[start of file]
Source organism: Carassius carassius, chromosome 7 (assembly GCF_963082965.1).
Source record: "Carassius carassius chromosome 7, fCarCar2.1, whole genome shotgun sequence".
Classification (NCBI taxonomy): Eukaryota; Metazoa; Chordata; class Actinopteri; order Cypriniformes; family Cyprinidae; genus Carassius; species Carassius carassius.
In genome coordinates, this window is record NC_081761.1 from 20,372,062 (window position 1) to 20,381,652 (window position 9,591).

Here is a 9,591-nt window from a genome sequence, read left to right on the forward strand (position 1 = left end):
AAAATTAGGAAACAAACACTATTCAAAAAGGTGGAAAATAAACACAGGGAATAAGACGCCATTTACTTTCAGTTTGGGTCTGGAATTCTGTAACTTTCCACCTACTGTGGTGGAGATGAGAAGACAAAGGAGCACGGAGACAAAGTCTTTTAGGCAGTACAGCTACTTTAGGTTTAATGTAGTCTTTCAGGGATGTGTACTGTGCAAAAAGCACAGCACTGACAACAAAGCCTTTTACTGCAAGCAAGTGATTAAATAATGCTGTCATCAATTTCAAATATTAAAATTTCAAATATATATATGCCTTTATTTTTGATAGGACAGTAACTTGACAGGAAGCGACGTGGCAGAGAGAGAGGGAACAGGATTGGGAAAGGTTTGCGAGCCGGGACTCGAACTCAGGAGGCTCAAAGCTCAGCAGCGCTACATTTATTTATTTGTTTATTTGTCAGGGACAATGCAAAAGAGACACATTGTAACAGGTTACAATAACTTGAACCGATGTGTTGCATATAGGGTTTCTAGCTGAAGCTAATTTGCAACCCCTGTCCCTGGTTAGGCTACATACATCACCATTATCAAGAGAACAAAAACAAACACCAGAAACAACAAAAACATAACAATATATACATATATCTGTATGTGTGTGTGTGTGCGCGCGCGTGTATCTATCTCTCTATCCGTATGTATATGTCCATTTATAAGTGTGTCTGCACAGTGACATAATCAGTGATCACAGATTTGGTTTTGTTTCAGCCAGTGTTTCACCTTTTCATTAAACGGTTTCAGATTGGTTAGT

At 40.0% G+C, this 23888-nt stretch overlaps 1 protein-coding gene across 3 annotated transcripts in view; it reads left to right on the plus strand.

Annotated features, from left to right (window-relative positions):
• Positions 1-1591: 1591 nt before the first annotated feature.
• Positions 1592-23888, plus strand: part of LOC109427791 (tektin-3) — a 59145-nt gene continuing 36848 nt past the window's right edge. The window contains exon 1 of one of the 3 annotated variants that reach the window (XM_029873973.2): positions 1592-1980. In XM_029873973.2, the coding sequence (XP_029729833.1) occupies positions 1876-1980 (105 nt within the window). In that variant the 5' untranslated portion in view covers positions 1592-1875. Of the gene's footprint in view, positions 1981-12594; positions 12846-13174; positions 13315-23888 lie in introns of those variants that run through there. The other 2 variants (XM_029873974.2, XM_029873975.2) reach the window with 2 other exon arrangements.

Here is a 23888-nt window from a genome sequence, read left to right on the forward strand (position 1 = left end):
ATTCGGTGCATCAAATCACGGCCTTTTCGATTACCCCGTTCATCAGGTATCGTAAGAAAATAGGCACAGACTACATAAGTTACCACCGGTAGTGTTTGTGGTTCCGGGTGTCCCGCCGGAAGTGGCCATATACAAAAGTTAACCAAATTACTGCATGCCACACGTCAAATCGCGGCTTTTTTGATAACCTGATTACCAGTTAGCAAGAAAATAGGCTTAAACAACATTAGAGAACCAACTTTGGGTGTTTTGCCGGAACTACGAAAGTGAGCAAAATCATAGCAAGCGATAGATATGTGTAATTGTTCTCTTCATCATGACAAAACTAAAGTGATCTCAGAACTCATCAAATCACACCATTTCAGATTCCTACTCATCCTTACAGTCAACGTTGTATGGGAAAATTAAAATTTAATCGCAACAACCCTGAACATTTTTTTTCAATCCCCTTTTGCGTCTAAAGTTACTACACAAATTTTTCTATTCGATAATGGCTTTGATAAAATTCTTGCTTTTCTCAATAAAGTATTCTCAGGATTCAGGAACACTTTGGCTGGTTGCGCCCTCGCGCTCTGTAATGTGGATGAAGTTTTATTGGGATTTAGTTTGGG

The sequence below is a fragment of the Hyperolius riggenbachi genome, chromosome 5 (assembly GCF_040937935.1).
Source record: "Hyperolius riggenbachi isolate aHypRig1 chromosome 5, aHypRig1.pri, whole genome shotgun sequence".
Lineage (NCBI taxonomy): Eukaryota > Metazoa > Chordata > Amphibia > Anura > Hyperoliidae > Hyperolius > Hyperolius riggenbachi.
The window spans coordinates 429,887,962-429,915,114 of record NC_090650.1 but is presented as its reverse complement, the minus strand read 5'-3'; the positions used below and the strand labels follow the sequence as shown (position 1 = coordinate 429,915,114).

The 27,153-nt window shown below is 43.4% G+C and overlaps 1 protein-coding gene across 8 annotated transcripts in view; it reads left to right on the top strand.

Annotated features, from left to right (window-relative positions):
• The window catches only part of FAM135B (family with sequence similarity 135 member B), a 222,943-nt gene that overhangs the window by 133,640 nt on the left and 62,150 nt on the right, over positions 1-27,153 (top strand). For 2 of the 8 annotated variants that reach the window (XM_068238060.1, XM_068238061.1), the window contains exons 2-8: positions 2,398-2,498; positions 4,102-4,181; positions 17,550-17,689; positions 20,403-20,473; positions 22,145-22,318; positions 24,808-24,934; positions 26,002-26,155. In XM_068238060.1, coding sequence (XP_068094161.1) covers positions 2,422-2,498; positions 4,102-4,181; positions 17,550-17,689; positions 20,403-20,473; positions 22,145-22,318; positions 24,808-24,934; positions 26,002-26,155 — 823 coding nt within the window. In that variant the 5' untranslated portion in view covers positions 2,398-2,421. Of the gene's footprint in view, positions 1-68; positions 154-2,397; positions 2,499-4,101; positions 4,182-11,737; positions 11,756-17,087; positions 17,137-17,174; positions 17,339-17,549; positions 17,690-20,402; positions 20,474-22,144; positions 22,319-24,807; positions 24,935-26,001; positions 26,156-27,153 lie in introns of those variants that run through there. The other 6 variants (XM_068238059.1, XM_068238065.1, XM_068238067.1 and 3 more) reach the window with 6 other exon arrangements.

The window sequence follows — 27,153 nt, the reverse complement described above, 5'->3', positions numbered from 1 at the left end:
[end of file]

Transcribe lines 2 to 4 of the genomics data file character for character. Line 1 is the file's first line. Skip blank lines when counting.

Source record: "Carassius carassius chromosome 7, fCarCar2.1, whole genome shotgun sequence".
Classification (NCBI taxonomy): Eukaryota; Metazoa; Chordata; class Actinopteri; order Cypriniformes; family Cyprinidae; genus Carassius; species Carassius carassius.
In genome coordinates, this window is record NC_081761.1 from 20,372,062 (window position 1) to 20,381,652 (window position 9,591).